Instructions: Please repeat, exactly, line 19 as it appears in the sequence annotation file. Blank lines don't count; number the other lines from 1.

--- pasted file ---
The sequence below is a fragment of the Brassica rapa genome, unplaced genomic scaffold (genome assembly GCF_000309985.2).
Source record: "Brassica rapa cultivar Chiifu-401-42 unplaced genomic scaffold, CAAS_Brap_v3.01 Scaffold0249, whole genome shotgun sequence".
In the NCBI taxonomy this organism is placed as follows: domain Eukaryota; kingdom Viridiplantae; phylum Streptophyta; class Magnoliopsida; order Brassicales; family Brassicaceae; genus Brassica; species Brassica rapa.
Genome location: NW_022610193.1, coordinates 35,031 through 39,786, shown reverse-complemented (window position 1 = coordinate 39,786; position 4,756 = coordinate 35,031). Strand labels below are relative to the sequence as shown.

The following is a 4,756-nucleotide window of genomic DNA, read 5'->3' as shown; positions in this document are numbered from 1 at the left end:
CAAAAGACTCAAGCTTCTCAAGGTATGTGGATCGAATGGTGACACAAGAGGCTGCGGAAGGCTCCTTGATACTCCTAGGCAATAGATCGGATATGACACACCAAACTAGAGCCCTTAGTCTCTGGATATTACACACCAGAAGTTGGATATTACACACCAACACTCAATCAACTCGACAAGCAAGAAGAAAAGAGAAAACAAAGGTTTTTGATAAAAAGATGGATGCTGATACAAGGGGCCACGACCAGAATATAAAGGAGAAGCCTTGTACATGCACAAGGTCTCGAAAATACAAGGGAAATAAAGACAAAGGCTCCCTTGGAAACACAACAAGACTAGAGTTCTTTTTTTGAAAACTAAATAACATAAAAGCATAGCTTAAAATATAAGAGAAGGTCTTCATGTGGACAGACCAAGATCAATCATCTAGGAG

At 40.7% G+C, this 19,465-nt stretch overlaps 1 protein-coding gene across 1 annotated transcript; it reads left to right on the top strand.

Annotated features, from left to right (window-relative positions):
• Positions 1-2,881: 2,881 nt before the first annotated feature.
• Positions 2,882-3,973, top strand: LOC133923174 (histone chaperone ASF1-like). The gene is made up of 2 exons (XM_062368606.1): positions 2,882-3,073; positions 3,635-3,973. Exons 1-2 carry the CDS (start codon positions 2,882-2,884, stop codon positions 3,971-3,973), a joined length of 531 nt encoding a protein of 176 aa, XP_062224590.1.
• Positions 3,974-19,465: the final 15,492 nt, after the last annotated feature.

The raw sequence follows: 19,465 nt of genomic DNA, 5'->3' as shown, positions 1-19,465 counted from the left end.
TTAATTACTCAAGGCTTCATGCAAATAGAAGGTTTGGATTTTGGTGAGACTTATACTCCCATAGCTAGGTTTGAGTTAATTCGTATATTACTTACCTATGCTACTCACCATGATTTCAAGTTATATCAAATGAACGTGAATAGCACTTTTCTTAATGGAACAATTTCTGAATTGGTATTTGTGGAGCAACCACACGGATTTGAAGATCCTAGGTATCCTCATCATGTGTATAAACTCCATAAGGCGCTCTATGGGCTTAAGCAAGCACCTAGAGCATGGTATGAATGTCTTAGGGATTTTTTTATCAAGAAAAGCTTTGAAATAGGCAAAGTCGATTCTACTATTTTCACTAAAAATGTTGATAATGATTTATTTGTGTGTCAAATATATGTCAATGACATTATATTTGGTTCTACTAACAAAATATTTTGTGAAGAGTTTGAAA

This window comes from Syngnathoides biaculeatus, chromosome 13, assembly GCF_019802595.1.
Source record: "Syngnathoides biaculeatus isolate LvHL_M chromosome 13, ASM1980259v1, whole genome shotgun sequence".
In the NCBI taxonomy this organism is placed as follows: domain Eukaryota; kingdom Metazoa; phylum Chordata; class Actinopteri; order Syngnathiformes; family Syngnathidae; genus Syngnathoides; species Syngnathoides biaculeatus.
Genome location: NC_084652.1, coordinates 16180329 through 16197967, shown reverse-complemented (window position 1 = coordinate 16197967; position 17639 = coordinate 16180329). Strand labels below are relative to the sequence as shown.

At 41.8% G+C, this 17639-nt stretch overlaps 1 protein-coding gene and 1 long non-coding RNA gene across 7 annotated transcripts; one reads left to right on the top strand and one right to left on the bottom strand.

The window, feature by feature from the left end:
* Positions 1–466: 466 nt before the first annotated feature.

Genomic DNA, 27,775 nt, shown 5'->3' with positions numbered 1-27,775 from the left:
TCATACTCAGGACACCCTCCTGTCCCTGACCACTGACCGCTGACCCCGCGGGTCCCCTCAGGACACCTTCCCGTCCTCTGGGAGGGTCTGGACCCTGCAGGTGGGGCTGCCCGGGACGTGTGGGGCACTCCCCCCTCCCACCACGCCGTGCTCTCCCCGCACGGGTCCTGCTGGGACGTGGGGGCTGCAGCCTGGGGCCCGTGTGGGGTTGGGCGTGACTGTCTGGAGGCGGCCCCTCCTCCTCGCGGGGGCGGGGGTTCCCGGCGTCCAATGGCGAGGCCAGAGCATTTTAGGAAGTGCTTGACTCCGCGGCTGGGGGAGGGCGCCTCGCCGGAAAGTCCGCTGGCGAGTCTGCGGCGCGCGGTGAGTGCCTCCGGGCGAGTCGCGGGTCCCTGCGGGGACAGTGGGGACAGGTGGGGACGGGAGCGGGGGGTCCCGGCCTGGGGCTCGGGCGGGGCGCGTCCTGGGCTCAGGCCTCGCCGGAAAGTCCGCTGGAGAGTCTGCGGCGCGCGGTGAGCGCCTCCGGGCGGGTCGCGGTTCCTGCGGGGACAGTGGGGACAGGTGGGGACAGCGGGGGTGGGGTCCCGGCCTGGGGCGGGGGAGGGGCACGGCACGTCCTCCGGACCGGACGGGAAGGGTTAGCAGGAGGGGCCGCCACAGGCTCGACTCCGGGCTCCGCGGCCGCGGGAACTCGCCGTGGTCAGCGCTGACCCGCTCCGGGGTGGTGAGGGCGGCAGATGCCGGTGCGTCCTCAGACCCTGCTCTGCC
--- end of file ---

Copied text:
The window, feature by feature from the left end: